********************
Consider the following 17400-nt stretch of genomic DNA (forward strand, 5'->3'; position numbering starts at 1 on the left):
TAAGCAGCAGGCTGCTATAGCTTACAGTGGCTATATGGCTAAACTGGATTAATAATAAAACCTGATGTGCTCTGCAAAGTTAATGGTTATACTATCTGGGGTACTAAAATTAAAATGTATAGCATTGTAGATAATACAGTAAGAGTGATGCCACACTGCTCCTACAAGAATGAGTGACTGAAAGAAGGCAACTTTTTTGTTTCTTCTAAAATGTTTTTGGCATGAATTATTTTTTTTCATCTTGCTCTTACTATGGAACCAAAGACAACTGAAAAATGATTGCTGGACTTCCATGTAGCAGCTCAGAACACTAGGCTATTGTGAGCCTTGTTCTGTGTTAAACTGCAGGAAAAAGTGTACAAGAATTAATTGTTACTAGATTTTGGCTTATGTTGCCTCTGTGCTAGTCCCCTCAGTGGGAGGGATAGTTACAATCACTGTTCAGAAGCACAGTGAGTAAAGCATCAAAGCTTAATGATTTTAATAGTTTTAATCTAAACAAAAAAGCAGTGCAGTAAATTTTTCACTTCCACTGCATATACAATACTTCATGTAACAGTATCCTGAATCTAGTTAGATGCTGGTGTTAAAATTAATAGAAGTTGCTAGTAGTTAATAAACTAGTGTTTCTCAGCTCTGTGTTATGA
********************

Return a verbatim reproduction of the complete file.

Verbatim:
Consider the following 17400-nt stretch of genomic DNA (forward strand, 5'->3'; position numbering starts at 1 on the left):
TAAGCAGCAGGCTGCTATAGCTTACAGTGGCTATATGGCTAAACTGGATTAATAATAAAACCTGATGTGCTCTGCAAAGTTAATGGTTATACTATCTGGGGTACTAAAATTAAAATGTATAGCATTGTAGATAATACAGTAAGAGTGATGCCACACTGCTCCTACAAGAATGAGTGACTGAAAGAAGGCAACTTTTTTGTTTCTTCTAAAATGTTTTTGGCATGAATTATTTTTTTTCATCTTGCTCTTACTATGGAACCAAAGACAACTGAAAAATGATTGCTGGACTTCCATGTAGCAGCTCAGAACACTAGGCTATTGTGAGCCTTGTTCTGTGTTAAACTGCAGGAAAAAGTGTACAAGAATTAATTGTTACTAGATTTTGGCTTATGTTGCCTCTGTGCTAGTCCCCTCAGTGGGAGGGATAGTTACAATCACTGTTCAGAAGCACAGTGAGTAAAGCATCAAAGCTTAATGATTTTAATAGTTTTAATCTAAACAAAAAAGCAGTGCAGTAAATTTTTCACTTCCACTGCATATACAATACTTCATGTAACAGTATCCTGAATCTAGTTAGATGCTGGTGTTAAAATTAATAGAAGTTGCTAGTAGTTAATAAACTAGTGTTTCTCAGCTCTGTGTTATGA